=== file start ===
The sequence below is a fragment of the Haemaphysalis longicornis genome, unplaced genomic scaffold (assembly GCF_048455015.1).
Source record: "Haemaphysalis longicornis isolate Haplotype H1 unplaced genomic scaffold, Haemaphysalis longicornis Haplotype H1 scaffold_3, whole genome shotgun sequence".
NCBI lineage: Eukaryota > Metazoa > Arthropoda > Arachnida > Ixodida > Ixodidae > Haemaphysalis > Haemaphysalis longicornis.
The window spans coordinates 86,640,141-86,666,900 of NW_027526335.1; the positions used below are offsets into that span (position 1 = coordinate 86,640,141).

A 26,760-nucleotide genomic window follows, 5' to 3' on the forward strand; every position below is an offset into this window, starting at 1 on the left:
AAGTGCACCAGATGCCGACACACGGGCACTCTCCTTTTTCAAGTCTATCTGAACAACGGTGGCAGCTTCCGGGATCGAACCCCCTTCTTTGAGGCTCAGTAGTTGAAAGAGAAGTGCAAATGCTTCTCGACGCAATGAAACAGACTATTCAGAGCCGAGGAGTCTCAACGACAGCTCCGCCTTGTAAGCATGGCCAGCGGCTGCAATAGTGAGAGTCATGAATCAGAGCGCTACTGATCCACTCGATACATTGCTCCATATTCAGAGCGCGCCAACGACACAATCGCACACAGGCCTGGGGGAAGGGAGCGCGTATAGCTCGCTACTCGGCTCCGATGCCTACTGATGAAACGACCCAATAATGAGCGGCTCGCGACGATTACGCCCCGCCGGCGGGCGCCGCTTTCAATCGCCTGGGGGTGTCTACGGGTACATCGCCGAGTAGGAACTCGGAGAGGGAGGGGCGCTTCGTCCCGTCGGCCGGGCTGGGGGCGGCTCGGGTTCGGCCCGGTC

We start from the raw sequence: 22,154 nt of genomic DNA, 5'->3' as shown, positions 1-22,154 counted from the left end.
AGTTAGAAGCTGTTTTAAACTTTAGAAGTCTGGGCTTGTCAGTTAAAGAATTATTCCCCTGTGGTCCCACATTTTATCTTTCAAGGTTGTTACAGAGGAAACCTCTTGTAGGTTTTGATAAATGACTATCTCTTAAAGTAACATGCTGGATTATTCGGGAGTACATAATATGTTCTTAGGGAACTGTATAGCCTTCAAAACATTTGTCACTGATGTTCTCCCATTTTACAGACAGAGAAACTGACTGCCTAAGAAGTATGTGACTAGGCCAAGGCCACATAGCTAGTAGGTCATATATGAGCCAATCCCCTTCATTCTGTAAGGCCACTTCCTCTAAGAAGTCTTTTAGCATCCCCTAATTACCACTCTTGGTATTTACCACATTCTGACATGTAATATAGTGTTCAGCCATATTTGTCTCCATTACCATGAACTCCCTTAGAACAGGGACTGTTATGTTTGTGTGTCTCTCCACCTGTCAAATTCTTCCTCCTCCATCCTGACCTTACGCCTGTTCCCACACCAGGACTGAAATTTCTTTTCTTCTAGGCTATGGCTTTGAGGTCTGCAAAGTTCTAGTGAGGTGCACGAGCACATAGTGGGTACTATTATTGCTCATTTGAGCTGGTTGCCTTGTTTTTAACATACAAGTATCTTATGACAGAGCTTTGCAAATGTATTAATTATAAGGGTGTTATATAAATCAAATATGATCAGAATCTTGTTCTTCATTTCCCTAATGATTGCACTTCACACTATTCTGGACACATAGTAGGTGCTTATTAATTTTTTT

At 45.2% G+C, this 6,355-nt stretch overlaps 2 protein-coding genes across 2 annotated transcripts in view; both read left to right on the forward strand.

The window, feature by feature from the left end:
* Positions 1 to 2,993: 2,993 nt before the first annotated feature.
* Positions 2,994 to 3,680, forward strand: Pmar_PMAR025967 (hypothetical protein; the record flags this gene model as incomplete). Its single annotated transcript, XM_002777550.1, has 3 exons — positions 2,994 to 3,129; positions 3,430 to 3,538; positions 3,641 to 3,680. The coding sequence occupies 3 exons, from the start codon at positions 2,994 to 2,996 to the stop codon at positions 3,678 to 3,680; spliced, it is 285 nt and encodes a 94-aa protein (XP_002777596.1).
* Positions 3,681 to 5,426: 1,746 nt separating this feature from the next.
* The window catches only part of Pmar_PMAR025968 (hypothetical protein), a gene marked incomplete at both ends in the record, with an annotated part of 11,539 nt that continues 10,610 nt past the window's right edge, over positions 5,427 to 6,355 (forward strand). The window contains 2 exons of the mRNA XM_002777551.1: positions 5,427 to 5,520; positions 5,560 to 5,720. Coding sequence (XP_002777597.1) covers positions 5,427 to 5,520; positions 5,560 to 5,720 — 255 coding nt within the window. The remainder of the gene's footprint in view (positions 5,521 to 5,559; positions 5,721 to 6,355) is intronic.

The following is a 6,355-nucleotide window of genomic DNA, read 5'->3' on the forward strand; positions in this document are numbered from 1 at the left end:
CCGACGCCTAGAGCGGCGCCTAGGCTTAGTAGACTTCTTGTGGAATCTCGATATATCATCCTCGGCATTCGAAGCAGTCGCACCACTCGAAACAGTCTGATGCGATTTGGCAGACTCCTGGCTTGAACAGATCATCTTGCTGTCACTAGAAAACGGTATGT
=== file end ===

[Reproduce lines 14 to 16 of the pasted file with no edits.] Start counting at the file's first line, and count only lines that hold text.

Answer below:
* The window catches only part of Pmar_PMAR025968 (hypothetical protein), a gene marked incomplete at both ends in the record, with an annotated part of 11,539 nt that continues 10,610 nt past the window's right edge, over positions 5,427 to 6,355 (forward strand). The window contains 2 exons of the mRNA XM_002777551.1: positions 5,427 to 5,520; positions 5,560 to 5,720. Coding sequence (XP_002777597.1) covers positions 5,427 to 5,520; positions 5,560 to 5,720 — 255 coding nt within the window. The remainder of the gene's footprint in view (positions 5,521 to 5,559; positions 5,721 to 6,355) is intronic.

The following is a 6,355-nucleotide window of genomic DNA, read 5'->3' on the forward strand; positions in this document are numbered from 1 at the left end:
CCGACGCCTAGAGCGGCGCCTAGGCTTAGTAGACTTCTTGTGGAATCTCGATATATCATCCTCGGCATTCGAAGCAGTCGCACCACTCGAAACAGTCTGATGCGATTTGGCAGACTCCTGGCTTGAACAGATCATCTTGCTGTCACTAGAAAACGGTATGT